Article  CAS  Google Scholar 

  28. Lugowska I, Wozniak W, Klepacka T, Michalak E, Szamotulska K. A prognostic evaluation of vascular endothelial growth factor in children and young adults with osteosarcoma. Pediatr Blood Cancer. 2011;57:63–8.

    Article  PubMed  Google Scholar 

  29. Abdeen A, Chou AJ, Healey JH, Khanna C, Osborne TS, Hewitt SM, Kim M, Wang D, Moody K, Gorlick R. Correlation between clinical outcome and growth factor pathway expression in osteogenic sarcoma. Cancer. 2009;115:5243–50.

    Article  PubMed  Google Scholar 

  30. Mizobuchi H, García-Castellano JM, Philip S, Healey JH, Gorlick R. Hypoxia markers in human osteosarcoma: an exploratory study. Clin Orthop Relat Res. 2008;466:2052–9.

    Article  PubMed  PubMed Central  Google Scholar 

  31. Huang Y, Lin Z, Zhuang J, Chen Y, Lin J. Prognostic significance of alpha V integrin and VEGF in osteosarcoma after chemotherapy. Onkologie. 2008;31:535–40.

    Article  CAS  PubMed  Google Scholar 

  32. Park HR, Min K, Kim HS, Jung WW, Park YK. Expression of vascular endothelial growth factor-C and its receptor in osteosarcomas. Pathol Res Pract. 2008;204:575–82.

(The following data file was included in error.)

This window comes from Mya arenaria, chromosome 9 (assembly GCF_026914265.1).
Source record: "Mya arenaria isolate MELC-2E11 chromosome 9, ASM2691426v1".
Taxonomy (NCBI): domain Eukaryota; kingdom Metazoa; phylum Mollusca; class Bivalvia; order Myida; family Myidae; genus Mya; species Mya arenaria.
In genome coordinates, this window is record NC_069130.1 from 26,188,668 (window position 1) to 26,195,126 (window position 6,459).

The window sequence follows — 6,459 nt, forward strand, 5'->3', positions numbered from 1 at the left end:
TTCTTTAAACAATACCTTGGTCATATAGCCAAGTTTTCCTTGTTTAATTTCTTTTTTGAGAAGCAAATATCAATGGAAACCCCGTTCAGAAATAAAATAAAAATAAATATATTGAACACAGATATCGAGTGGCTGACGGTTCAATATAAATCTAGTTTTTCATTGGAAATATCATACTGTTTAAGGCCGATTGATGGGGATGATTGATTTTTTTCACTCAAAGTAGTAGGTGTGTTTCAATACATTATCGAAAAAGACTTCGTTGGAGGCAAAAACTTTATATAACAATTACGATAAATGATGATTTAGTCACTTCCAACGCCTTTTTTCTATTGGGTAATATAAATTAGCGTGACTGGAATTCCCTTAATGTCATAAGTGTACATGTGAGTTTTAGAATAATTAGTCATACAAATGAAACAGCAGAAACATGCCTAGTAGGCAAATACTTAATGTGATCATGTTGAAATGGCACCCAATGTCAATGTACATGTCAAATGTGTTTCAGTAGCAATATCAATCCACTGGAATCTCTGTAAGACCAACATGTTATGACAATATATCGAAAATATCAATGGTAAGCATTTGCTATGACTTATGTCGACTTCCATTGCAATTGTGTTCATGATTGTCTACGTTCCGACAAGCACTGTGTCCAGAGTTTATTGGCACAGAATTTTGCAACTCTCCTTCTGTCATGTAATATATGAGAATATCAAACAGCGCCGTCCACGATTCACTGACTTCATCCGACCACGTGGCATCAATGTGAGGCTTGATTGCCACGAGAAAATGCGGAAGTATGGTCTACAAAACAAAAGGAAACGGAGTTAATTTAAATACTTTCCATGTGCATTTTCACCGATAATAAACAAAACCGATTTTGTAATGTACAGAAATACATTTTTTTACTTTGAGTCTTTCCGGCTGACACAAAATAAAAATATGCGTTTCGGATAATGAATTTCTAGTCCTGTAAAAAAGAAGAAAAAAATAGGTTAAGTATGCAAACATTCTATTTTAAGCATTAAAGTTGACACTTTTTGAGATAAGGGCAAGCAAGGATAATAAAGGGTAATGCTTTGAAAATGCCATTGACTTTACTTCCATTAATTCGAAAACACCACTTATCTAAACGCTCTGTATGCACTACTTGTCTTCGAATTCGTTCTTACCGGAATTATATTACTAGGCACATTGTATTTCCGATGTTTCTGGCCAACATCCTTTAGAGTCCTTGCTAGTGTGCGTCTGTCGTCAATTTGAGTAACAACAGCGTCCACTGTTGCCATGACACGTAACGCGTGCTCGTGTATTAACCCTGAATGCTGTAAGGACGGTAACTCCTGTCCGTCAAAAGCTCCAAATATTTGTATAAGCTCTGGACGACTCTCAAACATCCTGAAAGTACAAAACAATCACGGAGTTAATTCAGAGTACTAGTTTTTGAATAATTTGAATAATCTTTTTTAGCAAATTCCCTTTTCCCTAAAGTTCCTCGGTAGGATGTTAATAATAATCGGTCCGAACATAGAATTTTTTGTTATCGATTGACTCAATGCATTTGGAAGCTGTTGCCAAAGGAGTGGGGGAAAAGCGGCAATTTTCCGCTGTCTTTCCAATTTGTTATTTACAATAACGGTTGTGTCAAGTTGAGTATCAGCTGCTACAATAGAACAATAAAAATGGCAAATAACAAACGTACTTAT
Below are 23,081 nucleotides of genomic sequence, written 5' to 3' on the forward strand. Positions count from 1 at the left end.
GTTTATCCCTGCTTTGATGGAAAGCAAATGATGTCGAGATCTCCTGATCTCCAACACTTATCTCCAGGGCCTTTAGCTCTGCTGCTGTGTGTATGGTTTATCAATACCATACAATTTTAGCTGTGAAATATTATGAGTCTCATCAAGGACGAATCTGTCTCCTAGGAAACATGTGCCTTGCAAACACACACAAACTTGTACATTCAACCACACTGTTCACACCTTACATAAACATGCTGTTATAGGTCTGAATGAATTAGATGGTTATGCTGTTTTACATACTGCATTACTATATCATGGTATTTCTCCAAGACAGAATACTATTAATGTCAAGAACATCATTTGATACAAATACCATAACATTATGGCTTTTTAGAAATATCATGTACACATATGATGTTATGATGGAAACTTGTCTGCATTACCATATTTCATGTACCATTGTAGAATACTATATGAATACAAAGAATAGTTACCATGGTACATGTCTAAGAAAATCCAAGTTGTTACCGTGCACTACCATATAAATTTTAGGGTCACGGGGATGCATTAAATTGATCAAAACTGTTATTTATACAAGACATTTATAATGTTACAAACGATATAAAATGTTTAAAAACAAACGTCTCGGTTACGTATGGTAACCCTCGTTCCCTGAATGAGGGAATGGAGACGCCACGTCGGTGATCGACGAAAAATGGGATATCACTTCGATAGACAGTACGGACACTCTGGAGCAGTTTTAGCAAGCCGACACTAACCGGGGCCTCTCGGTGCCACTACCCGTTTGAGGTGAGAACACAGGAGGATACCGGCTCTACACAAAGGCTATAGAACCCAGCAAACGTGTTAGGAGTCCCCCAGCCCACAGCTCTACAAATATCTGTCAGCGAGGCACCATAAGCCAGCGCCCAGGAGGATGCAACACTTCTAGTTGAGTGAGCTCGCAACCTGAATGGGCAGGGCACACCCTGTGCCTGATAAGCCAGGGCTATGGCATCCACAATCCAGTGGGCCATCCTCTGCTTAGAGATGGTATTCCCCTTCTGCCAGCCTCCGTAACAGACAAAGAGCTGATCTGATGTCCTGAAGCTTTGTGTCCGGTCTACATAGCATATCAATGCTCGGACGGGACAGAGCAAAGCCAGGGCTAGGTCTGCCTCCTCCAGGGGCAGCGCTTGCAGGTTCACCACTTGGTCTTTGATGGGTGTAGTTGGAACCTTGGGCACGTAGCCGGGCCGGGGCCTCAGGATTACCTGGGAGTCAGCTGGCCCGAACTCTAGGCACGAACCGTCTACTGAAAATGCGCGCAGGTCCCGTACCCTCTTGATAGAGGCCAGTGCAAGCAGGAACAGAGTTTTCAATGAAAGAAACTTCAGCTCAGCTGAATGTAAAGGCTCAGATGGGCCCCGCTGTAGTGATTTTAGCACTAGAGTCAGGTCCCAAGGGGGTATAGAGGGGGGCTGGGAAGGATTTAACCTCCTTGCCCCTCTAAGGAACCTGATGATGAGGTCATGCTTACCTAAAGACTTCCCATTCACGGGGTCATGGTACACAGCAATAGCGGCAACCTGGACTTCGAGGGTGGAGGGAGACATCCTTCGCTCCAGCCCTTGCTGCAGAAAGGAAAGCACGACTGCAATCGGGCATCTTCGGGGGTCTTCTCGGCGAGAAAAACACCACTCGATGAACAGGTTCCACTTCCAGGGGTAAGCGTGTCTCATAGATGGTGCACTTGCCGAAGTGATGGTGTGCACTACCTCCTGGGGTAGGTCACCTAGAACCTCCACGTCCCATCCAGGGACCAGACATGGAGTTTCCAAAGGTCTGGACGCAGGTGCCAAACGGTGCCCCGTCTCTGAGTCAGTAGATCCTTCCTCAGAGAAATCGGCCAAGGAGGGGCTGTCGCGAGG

Article  CAS  PubMed  Google Scholar 

  33. Charity RM, Foukas AF, Deshmukh NS, Grimer RJ. Vascular endothelial growth factor expression in osteosarcoma. Clin Orthop Relat Res. 2006;448:193–8.

    Article  CAS  PubMed  Google Scholar 

  34. Oda Y, Yamamoto H, Tamiya S, Matsuda S, Tanaka K, Yokoyama R, Iwamoto Y, Tsuneyoshi M. CXCR4 and VEGF expression in the primary site and the metastatic site of human osteosarcoma: analysis within a group of patients, all of whom developed lung metastasis. Mod Pathol Off J US Can Acad Pathol. 2006;19:738–45.

    Article  CAS  Google Scholar 

  35. Jung ST, Moon ES, Seo HY, Kim JS, Kim GJ, Kim YK. Expression and significance of TGF-β isoform and VEGF in osteosarcoma. Orthopedics. 2005;28:755–60.

    Article  Google Scholar 

  36. Kaya M, Wada T, Akatsuka T, Kawaguchi S, Nagoya S, Shindoh M, Higashino F, Mezawa F, Okada F, Ishii S. Vascular endothelial growth factor expression in untreated osteosarcoma is predictive of pulmonary metastasis and poor prognosis. Clin Cancer Res Off J Am Assoc Cancer Res. 2000;6:572–7.

    CAS  Google Scholar 

  37. Lee YH, Tokunaga T, Oshika Y, Suto R, Yanagisawa K, Tomisawa M, Fukuda H, Nakano H, Abe S, Tateishi A, Kijima H, Yamazaki H, Tamaoki N, Ueyama Y, Nakamura M. Cell-retained isoforms of vascular endothelial growth factor (VEGF) are correlated with poor prognosis in osteosarcoma. Eur J Cancer (Oxford, England: 1990). 1999;35:1089–93.

    Article  CAS  Google Scholar 

  38. Serra M, Hattinger CM. The pharmacogenomics of osteosarcoma. Pharmacogenomics J. 2017;17:11–20.

    Article  CAS  PubMed  Google Scholar